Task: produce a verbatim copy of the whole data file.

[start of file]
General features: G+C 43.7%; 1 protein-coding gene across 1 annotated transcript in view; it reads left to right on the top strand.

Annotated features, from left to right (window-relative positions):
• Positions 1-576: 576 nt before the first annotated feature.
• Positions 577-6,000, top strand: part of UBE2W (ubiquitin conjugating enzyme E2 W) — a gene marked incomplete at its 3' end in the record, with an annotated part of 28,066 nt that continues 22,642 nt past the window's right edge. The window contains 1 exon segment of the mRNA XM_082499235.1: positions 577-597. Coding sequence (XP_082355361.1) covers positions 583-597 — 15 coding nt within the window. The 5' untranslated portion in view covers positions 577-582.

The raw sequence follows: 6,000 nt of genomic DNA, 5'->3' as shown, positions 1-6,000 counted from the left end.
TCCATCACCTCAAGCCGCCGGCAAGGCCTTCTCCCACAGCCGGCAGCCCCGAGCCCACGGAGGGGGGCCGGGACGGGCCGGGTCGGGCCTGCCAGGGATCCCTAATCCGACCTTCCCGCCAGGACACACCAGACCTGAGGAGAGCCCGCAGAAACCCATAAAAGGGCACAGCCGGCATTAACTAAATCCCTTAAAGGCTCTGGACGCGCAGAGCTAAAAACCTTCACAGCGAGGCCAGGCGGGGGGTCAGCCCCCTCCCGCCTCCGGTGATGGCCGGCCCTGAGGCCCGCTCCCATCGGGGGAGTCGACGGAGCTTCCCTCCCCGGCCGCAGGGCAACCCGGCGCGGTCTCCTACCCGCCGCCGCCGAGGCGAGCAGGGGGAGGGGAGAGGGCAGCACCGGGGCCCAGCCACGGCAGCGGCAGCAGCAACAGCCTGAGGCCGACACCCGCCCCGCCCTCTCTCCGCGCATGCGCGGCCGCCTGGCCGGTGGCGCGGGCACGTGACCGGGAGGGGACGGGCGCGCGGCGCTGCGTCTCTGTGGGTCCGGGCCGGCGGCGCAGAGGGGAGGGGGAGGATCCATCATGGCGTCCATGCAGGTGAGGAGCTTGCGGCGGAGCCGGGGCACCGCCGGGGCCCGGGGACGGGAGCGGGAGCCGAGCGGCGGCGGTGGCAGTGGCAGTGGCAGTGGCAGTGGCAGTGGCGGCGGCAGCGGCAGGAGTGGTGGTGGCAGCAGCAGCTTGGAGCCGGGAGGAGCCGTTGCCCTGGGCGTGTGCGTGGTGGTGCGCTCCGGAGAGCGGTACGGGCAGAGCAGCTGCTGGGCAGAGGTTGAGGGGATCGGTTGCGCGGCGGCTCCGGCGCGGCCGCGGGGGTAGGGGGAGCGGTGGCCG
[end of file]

General features: G+C 43.7%; 1 protein-coding gene across 1 annotated transcript in view; it reads left to right on the top strand.

Annotated features, from left to right (window-relative positions):
• Positions 1-576: 576 nt before the first annotated feature.
• Positions 577-6,000, top strand: part of UBE2W (ubiquitin conjugating enzyme E2 W) — a gene marked incomplete at its 3' end in the record, with an annotated part of 28,066 nt that continues 22,642 nt past the window's right edge. The window contains 1 exon segment of the mRNA XM_082499235.1: positions 577-597. Coding sequence (XP_082355361.1) covers positions 583-597 — 15 coding nt within the window. The 5' untranslated portion in view covers positions 577-582.

The raw sequence follows: 6,000 nt of genomic DNA, 5'->3' as shown, positions 1-6,000 counted from the left end.
TCCATCACCTCAAGCCGCCGGCAAGGCCTTCTCCCACAGCCGGCAGCCCCGAGCCCACGGAGGGGGGCCGGGACGGGCCGGGTCGGGCCTGCCAGGGATCCCTAATCCGACCTTCCCGCCAGGACACACCAGACCTGAGGAGAGCCCGCAGAAACCCATAAAAGGGCACAGCCGGCATTAACTAAATCCCTTAAAGGCTCTGGACGCGCAGAGCTAAAAACCTTCACAGCGAGGCCAGGCGGGGGGTCAGCCCCCTCCCGCCTCCGGTGATGGCCGGCCCTGAGGCCCGCTCCCATCGGGGGAGTCGACGGAGCTTCCCTCCCCGGCCGCAGGGCAACCCGGCGCGGTCTCCTACCCGCCGCCGCCGAGGCGAGCAGGGGGAGGGGAGAGGGCAGCACCGGGGCCCAGCCACGGCAGCGGCAGCAGCAACAGCCTGAGGCCGACACCCGCCCCGCCCTCTCTCCGCGCATGCGCGGCCGCCTGGCCGGTGGCGCGGGCACGTGACCGGGAGGGGACGGGCGCGCGGCGCTGCGTCTCTGTGGGTCCGGGCCGGCGGCGCAGAGGGGAGGGGGAGGATCCATCATGGCGTCCATGCAGGTGAGGAGCTTGCGGCGGAGCCGGGGCACCGCCGGGGCCCGGGGACGGGAGCGGGAGCCGAGCGGCGGCGGTGGCAGTGGCAGTGGCAGTGGCAGTGGCAGTGGCGGCGGCAGCGGCAGGAGTGGTGGTGGCAGCAGCAGCTTGGAGCCGGGAGGAGCCGTTGCCCTGGGCGTGTGCGTGGTGGTGCGCTCCGGAGAGCGGTACGGGCAGAGCAGCTGCTGGGCAGAGGTTGAGGGGATCGGTTGCGCGGCGGCTCCGGCGCGGCCGCGGGGGTAGGGGGAGCGGTGGCCG